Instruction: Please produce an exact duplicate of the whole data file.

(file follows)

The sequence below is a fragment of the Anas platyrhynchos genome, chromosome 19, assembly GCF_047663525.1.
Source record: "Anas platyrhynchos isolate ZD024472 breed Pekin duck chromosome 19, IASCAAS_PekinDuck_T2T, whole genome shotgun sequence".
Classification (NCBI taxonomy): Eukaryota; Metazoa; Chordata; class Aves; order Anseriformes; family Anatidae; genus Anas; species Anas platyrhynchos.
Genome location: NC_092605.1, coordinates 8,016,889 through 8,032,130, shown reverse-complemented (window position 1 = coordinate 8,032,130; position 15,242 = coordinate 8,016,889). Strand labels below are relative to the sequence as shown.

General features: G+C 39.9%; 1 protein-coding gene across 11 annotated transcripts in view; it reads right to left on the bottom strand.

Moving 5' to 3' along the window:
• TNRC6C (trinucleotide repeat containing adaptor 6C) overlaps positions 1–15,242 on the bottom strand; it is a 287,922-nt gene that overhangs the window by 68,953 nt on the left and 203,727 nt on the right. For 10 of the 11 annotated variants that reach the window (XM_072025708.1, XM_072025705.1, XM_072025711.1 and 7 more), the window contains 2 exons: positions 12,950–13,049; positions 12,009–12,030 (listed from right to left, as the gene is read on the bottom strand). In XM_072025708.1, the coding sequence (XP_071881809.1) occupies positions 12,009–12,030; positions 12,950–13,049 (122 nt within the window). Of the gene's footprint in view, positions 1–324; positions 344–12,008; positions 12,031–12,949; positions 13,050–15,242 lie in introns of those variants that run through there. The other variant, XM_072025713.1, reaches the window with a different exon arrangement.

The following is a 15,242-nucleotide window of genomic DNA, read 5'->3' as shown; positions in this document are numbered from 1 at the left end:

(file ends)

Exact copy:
The sequence below is a fragment of the Anas platyrhynchos genome, chromosome 19, assembly GCF_047663525.1.
Source record: "Anas platyrhynchos isolate ZD024472 breed Pekin duck chromosome 19, IASCAAS_PekinDuck_T2T, whole genome shotgun sequence".
Classification (NCBI taxonomy): Eukaryota; Metazoa; Chordata; class Aves; order Anseriformes; family Anatidae; genus Anas; species Anas platyrhynchos.
Genome location: NC_092605.1, coordinates 8,016,889 through 8,032,130, shown reverse-complemented (window position 1 = coordinate 8,032,130; position 15,242 = coordinate 8,016,889). Strand labels below are relative to the sequence as shown.

General features: G+C 39.9%; 1 protein-coding gene across 11 annotated transcripts in view; it reads right to left on the bottom strand.

Moving 5' to 3' along the window:
• TNRC6C (trinucleotide repeat containing adaptor 6C) overlaps positions 1–15,242 on the bottom strand; it is a 287,922-nt gene that overhangs the window by 68,953 nt on the left and 203,727 nt on the right. For 10 of the 11 annotated variants that reach the window (XM_072025708.1, XM_072025705.1, XM_072025711.1 and 7 more), the window contains 2 exons: positions 12,950–13,049; positions 12,009–12,030 (listed from right to left, as the gene is read on the bottom strand). In XM_072025708.1, the coding sequence (XP_071881809.1) occupies positions 12,009–12,030; positions 12,950–13,049 (122 nt within the window). Of the gene's footprint in view, positions 1–324; positions 344–12,008; positions 12,031–12,949; positions 13,050–15,242 lie in introns of those variants that run through there. The other variant, XM_072025713.1, reaches the window with a different exon arrangement.

The following is a 15,242-nucleotide window of genomic DNA, read 5'->3' as shown; positions in this document are numbered from 1 at the left end: